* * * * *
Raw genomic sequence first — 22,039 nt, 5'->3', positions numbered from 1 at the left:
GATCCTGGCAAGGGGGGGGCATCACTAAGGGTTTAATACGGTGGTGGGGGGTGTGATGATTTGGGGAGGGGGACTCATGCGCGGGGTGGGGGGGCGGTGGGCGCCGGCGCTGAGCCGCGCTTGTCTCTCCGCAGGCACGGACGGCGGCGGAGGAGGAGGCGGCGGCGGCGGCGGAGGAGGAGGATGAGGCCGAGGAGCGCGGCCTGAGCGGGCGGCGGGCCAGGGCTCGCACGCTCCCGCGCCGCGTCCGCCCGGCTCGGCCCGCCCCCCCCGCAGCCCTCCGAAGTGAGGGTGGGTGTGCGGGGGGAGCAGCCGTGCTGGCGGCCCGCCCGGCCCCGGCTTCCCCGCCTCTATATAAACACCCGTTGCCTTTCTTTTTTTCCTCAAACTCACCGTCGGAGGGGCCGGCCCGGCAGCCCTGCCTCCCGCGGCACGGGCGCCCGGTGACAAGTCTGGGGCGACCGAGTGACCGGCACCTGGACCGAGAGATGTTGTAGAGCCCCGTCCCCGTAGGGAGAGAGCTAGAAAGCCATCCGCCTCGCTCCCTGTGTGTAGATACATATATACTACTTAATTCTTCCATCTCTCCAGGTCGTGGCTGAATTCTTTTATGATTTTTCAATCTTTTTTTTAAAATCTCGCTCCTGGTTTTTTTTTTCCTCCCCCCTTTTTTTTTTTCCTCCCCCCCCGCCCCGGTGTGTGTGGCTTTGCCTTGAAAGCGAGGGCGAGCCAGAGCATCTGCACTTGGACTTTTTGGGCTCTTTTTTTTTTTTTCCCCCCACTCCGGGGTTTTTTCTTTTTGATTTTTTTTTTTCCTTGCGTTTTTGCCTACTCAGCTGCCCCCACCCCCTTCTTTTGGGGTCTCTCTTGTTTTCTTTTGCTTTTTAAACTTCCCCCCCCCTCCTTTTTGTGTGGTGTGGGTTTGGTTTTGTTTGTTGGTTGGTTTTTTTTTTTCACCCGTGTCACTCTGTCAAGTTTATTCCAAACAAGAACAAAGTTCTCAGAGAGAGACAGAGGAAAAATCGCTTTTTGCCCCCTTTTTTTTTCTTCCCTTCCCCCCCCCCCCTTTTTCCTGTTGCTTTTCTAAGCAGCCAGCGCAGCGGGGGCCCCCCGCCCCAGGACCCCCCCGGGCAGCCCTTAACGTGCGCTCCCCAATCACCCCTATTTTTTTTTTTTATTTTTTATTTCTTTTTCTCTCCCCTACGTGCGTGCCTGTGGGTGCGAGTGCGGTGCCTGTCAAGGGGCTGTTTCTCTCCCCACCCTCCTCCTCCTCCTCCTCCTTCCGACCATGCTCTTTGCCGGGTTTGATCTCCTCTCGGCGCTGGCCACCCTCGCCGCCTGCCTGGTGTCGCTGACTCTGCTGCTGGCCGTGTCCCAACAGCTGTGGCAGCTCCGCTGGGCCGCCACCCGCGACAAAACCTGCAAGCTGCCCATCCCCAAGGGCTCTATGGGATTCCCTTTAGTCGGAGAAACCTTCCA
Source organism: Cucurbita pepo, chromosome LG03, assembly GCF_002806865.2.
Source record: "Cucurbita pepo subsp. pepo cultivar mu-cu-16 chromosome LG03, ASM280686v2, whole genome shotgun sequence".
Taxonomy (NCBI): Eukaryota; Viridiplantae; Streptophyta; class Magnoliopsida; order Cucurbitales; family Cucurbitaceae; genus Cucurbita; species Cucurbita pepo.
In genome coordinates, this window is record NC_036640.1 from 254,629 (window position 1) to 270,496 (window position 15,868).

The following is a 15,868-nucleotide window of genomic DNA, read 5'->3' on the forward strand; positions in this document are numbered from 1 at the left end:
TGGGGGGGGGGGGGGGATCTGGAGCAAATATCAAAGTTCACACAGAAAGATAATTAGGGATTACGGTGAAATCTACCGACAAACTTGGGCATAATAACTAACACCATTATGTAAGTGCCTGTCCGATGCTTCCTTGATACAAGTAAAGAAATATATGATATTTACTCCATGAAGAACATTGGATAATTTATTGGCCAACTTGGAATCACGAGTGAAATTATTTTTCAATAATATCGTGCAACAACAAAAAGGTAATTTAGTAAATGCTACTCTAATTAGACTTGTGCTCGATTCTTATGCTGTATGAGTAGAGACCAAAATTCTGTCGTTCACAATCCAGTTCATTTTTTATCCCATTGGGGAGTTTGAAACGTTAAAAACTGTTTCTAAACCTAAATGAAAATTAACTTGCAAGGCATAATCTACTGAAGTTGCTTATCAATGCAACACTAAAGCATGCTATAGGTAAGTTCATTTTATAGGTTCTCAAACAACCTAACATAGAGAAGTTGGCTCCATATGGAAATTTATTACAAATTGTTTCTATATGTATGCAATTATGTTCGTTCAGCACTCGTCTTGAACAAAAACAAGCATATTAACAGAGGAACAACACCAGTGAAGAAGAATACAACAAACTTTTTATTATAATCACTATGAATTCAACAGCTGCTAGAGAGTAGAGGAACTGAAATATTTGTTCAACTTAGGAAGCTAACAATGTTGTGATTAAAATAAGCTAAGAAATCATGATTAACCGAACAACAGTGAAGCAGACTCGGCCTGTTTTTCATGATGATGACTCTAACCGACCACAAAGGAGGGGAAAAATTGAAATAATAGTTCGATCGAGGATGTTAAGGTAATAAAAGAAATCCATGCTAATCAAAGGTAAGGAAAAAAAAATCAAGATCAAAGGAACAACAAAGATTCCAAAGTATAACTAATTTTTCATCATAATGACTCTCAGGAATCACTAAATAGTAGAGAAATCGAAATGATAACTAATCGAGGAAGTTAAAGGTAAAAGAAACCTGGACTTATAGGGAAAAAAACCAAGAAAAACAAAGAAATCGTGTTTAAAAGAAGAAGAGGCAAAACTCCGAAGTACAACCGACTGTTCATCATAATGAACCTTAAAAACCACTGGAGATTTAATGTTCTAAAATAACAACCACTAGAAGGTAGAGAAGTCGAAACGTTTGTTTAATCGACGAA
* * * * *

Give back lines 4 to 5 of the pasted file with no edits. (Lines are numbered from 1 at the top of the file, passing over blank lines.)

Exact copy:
Source record: "Cucurbita pepo subsp. pepo cultivar mu-cu-16 chromosome LG03, ASM280686v2, whole genome shotgun sequence".
Taxonomy (NCBI): Eukaryota; Viridiplantae; Streptophyta; class Magnoliopsida; order Cucurbitales; family Cucurbitaceae; genus Cucurbita; species Cucurbita pepo.